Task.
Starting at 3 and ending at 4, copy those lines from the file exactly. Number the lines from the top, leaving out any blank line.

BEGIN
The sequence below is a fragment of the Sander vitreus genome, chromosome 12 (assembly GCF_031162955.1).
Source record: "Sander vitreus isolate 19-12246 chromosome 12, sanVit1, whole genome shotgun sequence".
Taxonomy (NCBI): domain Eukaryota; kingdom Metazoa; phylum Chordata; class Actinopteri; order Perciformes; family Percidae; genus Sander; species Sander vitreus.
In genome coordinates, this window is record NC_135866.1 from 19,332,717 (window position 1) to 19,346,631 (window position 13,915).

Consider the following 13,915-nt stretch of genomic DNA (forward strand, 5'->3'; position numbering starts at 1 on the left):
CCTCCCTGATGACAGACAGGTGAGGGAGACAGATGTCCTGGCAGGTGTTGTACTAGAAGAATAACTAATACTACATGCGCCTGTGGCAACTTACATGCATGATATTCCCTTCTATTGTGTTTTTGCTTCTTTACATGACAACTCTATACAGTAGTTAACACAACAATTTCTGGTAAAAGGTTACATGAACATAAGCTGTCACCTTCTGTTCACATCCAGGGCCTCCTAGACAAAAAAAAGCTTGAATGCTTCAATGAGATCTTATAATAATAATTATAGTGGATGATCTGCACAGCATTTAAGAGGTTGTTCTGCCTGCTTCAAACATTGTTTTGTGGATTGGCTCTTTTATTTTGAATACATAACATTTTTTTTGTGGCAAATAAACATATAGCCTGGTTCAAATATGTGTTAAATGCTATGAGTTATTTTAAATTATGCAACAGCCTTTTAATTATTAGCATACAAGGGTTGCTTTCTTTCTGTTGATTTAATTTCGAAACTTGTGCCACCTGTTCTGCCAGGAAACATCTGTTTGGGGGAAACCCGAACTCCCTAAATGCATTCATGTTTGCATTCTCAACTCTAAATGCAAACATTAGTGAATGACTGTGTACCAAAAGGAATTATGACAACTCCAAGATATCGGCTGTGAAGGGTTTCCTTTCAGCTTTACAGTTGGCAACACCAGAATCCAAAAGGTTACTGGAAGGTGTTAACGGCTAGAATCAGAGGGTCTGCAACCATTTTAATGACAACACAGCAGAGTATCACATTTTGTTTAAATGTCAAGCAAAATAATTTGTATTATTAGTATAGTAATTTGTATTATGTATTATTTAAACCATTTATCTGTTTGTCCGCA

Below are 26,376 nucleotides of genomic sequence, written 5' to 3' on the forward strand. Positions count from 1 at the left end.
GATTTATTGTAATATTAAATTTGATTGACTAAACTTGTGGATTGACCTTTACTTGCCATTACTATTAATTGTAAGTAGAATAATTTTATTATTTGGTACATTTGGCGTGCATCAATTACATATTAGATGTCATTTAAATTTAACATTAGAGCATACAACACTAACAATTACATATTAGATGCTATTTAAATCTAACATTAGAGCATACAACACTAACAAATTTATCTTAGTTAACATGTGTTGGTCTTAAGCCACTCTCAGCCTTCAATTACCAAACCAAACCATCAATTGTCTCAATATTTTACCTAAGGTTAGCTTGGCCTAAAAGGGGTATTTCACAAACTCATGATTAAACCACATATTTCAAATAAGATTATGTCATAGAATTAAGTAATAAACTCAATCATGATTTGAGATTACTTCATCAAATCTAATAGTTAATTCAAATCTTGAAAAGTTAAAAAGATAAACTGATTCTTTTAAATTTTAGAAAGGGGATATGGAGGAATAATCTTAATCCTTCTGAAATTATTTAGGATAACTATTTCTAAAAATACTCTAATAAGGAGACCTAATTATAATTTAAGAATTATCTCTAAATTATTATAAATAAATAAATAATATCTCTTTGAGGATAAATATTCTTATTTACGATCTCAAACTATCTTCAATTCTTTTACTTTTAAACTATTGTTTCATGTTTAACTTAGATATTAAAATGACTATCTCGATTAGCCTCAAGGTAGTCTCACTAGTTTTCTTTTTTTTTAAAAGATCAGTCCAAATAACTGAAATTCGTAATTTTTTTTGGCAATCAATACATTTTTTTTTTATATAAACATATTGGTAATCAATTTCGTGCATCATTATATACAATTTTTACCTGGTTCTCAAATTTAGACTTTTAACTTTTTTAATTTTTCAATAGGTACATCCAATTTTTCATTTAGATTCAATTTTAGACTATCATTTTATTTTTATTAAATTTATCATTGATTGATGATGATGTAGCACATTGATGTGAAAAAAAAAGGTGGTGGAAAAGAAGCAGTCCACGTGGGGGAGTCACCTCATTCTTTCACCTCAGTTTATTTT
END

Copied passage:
Taxonomy (NCBI): domain Eukaryota; kingdom Metazoa; phylum Chordata; class Actinopteri; order Perciformes; family Percidae; genus Sander; species Sander vitreus.
In genome coordinates, this window is record NC_135866.1 from 19,332,717 (window position 1) to 19,346,631 (window position 13,915).